There is a restaurant here named The Hoagie Experience. It has two mottoes, both listed in quotation marks on the menu. Motto No. 1: "Gourmet Hoagies & Steaks for the Connoisseur." Motto No. 2: "We're Better Than We Have to Be." We would not argue with either motto. The Hoagie Experience is indeed an experience aimed at connoisseurs of Philadelphia sandwiches, and the sandwiches are mighty good.
The rolls are freshly baked, hard-crusted and with heft enough to pocket immense amounts of sloppy ingredients. Among the good eats available are thin-sliced and nearly pulverized sirloin, combined with your choice of cheese (mozzarella, provolone, Cheese Whiz or any desired combination thereof), along with optional fried onions and hot peppers or pizza sauce to make a fine, steamy-hot cheese steak sandwich. But steak sandwiches didn't put The Hoagie Experience on the map; the hoagies did.Hoagies (a.k.a. heroes, grinders, submarines, spukkies) are like cheese steak sandwiches only in the fact that they consist of lots of different things piled into long lengths of good, crusty bread. Unlike a cheese steak, a hoagie is customarily served cold rather than hot; and its ingredients are usually cold cuts: salami, ham, turkey, roast beef, cheeses, lettuce and tomato. For nearly all top-notch Philadelphia-style hoagies, the sandwich-maker moistens the inside of the bread with a spritz of oil - olive oil or salad oil seasoned wtih pepper and spice.
At the Hoagie Experience, the variety of available combinations is nearly infinite, ranging from low-cal turkey and low-sodium lean ham to "The Great Italian Experience" (ham, capicola, cooked salami, Genoa salami and provolone cheese) and the design-it-yourself "Great Experience" of any six meats and two cheeses you desire. One of the less showy but memorable sandwiches we have enjoyed is known as "The Tuna Experience," our own interpretation of which follows, in which a small mountain of luscious tuna salad is counterpointed perfectly by the snap of provolone cheese.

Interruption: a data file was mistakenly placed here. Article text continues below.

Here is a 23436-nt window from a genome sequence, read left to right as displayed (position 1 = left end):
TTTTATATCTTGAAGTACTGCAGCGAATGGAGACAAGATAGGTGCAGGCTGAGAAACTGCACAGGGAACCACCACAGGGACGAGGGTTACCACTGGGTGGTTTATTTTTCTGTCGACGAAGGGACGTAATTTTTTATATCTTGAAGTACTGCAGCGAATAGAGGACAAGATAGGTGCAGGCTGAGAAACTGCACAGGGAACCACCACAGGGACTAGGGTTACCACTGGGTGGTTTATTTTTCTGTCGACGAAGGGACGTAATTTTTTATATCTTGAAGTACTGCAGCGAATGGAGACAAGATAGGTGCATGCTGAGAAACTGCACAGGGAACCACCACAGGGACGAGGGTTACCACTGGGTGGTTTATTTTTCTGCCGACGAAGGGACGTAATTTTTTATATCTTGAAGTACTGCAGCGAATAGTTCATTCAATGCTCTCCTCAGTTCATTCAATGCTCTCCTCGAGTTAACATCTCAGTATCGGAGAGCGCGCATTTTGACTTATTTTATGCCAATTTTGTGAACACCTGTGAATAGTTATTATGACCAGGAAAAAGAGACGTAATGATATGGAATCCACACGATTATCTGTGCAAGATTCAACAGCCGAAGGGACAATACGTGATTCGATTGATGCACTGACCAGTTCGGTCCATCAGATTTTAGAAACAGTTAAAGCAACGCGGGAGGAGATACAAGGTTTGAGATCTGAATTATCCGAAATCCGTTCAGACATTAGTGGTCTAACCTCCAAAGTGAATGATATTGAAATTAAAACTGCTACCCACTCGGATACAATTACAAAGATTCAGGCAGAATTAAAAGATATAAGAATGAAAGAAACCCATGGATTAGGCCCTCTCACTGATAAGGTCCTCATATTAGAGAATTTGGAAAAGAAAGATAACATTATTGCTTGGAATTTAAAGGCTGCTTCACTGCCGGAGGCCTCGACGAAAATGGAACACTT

The fun of The Hoagie Experience isn't only the hefty sandwiches; it is the outrageous interior decor. The dining room of the storefront shopping center restaurant at Welsh Road and Roosevelt Boulevard is done up in screaming chartreuse so bright you need sunglasses. There are signs everywhere. Some are long, long lists of the various combination sandwiches available; others refer to diners' progress - from "This is the beginning of your experience" above the order window (customers serve themselves) through "This is the end of your experience" above the trash cans.
Now available! Nearly 200 of the most-requested recipes from this column, all in one book, "A Taste of America." It includes Jane and Michael Stern's favorite restaurants, as well as photos from their coast-to-coast eating adventures. Available in paperback, it can be ordered by sending $9.95 plus $1 for postage and handling to Taste of America, in care of the Deseret News, P.O. Box 419150, Kansas City, MO 64141.1991, Jane and Michael Stern
(Universal Press Syndicate)
A Tuna Experience
1 7-ounce can albacore tuna, drained and flaked
2 tablespoons chopped sweet pickle
1/3 cup minced celery
1 teaspoon minced onion
1 teaspoon prepared Dijon mustard
1/3 to 1/2 cup mayonnaise (to taste)
1/2 teaspoon lemon juice
2 lengths French or Italian bread, about 8 to 10 inches each
2 to 3 tablespoons olive oil
6 slices provolone cheese at room temperature
Combine tuna, pickle, celery, onion, mustard, mayonnaise and lemon juice. Blend well but do not pulverize. Slice bread horizontally, and if the loaves are thick, scoop out some of the inside to create a hollow to hold the ingredients. Drizzle the olive oil along the inside of the loaves. Pile in the tuna salad and top with provolone cheese, then lettuce and tomatoes. If desired, sandwiches may be toasted whole very briefly in a 350-degree oven, just long enough to crisp the bread.
Serves 2 very generously.